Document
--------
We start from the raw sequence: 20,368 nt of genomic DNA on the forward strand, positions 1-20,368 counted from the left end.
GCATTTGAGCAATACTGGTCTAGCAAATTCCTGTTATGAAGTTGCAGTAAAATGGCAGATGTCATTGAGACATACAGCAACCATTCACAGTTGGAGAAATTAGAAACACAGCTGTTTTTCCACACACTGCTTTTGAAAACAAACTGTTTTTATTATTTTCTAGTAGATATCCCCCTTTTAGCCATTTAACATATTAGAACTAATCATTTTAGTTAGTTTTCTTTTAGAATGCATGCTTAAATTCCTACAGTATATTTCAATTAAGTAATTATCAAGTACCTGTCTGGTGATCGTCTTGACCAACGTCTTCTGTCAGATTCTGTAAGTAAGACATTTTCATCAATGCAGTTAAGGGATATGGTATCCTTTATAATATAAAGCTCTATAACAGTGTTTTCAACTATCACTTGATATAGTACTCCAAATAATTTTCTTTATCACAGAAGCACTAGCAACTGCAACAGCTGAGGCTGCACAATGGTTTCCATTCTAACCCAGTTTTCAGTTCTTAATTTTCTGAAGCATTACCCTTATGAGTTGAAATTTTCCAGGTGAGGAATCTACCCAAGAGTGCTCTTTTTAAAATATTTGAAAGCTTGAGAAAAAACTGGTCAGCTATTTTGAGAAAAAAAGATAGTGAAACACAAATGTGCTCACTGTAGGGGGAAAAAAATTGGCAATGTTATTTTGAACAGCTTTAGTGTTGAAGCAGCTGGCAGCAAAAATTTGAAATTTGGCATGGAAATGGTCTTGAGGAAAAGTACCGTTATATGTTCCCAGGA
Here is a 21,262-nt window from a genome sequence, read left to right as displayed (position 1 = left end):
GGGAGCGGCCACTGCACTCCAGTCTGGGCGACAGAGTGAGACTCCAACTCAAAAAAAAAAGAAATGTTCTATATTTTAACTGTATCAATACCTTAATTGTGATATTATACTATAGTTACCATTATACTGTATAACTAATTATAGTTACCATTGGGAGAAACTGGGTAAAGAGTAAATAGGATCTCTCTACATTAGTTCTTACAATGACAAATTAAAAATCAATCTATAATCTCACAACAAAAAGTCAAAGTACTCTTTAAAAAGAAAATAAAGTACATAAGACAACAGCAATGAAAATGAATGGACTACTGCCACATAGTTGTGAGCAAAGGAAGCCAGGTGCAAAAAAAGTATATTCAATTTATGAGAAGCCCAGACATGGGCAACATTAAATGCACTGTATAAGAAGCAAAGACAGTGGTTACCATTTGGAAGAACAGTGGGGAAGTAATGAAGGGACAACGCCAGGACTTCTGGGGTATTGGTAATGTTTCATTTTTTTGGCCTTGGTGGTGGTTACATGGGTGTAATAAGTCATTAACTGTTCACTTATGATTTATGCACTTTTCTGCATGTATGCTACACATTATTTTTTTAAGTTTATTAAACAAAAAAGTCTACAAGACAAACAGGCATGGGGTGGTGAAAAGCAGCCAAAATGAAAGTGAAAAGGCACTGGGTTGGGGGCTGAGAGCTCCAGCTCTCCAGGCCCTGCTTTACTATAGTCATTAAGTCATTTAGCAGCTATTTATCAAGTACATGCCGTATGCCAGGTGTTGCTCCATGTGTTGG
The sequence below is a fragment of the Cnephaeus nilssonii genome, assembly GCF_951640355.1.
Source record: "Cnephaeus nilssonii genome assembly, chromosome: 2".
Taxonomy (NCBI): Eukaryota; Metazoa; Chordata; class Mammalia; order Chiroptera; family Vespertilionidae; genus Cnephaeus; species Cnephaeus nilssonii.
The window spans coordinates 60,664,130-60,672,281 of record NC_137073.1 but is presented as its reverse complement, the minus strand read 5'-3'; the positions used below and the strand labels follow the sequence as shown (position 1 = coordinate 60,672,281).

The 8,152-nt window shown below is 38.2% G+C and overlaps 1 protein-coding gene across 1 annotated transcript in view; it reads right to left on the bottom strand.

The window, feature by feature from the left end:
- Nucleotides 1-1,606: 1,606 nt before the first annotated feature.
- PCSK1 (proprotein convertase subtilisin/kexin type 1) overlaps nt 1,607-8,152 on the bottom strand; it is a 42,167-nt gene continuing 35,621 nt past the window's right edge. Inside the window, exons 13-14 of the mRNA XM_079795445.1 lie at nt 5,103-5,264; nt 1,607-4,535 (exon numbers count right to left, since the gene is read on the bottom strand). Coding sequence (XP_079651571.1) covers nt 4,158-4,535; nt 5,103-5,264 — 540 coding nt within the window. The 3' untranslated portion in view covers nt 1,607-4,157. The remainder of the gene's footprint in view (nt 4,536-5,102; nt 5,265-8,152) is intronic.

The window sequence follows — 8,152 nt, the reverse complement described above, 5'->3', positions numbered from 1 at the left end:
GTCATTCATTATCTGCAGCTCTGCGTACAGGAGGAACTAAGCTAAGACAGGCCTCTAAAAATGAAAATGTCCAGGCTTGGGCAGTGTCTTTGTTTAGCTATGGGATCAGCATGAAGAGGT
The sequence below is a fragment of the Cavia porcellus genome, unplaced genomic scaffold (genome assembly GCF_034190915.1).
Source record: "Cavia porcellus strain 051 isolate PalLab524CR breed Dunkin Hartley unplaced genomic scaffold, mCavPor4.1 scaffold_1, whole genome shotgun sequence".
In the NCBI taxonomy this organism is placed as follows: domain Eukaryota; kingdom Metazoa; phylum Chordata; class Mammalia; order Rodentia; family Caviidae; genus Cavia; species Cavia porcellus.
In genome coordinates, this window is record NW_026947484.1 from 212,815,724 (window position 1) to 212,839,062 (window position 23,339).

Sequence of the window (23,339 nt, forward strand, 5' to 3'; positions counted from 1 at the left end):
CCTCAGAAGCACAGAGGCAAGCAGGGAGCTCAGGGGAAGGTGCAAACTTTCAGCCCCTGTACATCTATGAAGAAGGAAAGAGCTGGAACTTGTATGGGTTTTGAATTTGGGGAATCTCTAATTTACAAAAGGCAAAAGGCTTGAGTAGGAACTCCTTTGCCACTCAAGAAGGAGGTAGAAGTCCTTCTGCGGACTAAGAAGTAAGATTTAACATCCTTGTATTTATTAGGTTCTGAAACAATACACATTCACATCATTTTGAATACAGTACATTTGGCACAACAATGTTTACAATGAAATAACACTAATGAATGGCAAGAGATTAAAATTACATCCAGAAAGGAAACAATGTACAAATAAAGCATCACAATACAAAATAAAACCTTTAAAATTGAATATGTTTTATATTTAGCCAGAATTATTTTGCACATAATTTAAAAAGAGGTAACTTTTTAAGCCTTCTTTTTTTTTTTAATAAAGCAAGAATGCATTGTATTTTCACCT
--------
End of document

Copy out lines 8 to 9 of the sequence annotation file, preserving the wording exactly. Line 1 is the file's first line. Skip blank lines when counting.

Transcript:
The window spans coordinates 60,664,130-60,672,281 of record NC_137073.1 but is presented as its reverse complement, the minus strand read 5'-3'; the positions used below and the strand labels follow the sequence as shown (position 1 = coordinate 60,672,281).

The 8,152-nt window shown below is 38.2% G+C and overlaps 1 protein-coding gene across 1 annotated transcript in view; it reads right to left on the bottom strand.